I ride in an old (ancient!) Hermes Steinkraus which I love and don't want to give up. However, the flap is wearing thin where the girth buckles rub against it. It hasn't worn through yet, but I fear there isn't much life left in that leather.
Is this something that can be repaired? How would it be done and does it look atrocious afterwards?
The Great White North, where we get taxed out the wazoo
I would contact the company and see what they might suggest, or take it to the most expert repair place you know of and ask. Patching on the inside is a great idea, but might it be possible to replace the flap(s) as well? I have an aging Crosby that I adore that I am wondering about replacing the panels underneath on as they are cracking. Its hard to part with a saddle you love...
Yeah, I use billet guards. It's just a really old saddle that has seen a lot of wear over the years. But it's such a perfect saddle...lol. Thanks everyone for the advice, I will see if any of these patching options might work.
I have an ancient Hermes as well, that I am having repaired by Hermes. I just called the Hermes store, and they said bring it in. I wanted to make sure that the integrity of the saddle was kept. Good Luck!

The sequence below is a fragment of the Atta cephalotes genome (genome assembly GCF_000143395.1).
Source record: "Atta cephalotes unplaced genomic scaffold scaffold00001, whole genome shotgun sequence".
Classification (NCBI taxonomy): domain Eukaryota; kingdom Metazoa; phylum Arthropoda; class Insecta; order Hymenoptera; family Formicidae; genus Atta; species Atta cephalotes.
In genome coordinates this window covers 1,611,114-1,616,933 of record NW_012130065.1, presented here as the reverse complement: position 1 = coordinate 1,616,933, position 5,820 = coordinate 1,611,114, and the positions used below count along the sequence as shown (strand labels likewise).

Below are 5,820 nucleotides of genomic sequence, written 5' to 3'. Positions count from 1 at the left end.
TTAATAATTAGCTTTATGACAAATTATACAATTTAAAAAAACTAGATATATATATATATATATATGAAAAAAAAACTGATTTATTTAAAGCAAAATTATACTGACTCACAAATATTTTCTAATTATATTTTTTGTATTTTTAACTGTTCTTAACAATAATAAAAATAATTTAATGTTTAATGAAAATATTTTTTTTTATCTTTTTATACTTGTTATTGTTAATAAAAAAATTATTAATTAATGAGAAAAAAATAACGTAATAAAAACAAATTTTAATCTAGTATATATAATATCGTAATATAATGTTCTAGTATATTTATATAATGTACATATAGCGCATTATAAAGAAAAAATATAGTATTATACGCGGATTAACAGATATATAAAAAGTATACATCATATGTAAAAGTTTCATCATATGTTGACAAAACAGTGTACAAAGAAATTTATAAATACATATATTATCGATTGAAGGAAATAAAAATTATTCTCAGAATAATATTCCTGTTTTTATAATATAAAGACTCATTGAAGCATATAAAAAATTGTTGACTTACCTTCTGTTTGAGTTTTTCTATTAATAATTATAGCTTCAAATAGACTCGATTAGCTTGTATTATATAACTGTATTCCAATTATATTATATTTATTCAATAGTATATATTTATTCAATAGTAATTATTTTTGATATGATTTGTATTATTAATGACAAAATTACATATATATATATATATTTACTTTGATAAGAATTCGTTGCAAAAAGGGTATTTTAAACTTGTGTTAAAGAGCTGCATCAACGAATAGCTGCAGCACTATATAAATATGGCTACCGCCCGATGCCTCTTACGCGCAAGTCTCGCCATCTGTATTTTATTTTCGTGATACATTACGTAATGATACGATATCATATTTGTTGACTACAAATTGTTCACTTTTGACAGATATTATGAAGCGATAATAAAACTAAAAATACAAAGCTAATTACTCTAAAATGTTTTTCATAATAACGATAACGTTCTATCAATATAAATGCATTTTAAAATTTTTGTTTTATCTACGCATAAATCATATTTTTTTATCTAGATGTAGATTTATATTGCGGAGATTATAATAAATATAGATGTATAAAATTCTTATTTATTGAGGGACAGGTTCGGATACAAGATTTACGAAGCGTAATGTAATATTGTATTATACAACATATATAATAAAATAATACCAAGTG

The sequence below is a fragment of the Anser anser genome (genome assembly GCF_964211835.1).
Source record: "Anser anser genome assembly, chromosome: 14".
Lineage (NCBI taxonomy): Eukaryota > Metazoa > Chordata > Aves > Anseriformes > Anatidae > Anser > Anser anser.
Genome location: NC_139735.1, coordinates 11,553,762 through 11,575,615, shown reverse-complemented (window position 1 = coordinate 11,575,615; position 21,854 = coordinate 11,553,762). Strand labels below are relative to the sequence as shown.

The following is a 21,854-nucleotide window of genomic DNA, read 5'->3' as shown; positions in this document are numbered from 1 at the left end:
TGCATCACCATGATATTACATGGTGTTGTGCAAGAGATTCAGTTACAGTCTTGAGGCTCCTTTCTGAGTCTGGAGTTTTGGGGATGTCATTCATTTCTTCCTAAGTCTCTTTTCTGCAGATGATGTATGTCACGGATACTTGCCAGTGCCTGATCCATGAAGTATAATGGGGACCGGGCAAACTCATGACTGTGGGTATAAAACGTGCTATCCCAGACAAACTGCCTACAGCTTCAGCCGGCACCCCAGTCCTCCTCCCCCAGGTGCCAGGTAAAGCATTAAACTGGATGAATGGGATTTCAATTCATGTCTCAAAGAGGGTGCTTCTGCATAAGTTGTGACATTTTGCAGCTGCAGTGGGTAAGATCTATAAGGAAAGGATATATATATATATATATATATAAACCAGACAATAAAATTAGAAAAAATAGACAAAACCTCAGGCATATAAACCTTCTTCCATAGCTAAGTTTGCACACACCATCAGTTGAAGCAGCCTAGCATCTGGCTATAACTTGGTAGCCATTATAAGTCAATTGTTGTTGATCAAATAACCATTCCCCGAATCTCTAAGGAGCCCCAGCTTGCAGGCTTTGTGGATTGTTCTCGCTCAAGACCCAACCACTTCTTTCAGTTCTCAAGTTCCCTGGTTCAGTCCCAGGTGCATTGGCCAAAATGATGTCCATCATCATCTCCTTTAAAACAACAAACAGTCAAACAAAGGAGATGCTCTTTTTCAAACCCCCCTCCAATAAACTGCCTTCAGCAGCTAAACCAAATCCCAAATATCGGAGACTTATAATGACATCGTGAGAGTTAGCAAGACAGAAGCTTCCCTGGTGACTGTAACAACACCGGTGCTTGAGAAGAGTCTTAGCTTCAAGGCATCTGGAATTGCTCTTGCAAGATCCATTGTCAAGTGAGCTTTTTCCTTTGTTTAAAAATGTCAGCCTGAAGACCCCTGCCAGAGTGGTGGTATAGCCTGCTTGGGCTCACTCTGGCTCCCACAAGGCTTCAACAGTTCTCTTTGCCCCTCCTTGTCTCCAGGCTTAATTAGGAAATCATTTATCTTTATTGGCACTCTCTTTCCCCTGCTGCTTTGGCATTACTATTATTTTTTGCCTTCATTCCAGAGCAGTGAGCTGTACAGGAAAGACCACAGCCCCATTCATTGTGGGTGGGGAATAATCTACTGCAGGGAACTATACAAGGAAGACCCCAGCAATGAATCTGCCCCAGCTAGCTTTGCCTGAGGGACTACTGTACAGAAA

Smith Worthington Saddle Company is in Hartford, CT and they do outstanding work in their in-house facility. Their prices are awesome, but don't let that fool you: these folks know what they're doing. http://smithworthington.com/
equinekingdom, David Young is about three hours SW of you in Greenville, SC and he is excellent. I think there's someone closer to you too, but the name is slipping my mind. Stupid Fridays! 864-370-3143 or email@example.com
There are plenty of others, too. Some ways to ferret them out:
1. Ask your local tack shop, although many of them will just refer you to Beval (which is fine, but Beval is very pricey. It's like sending your car to the dealership for repair instead of using an independent mechanic: you'll get wonderful work, but you'll pay top dollar for it.)
2. Find a Society of Master Saddlers certified saddler. They maintain a list on their web site, but even that is incomplete. For example, they list Suzie Schurer of Schurer Saddlery in Pennsylvania, but they don't note that she's a saddle repairperson (and she is, and a very good one at that.)
3. Ask on COTH.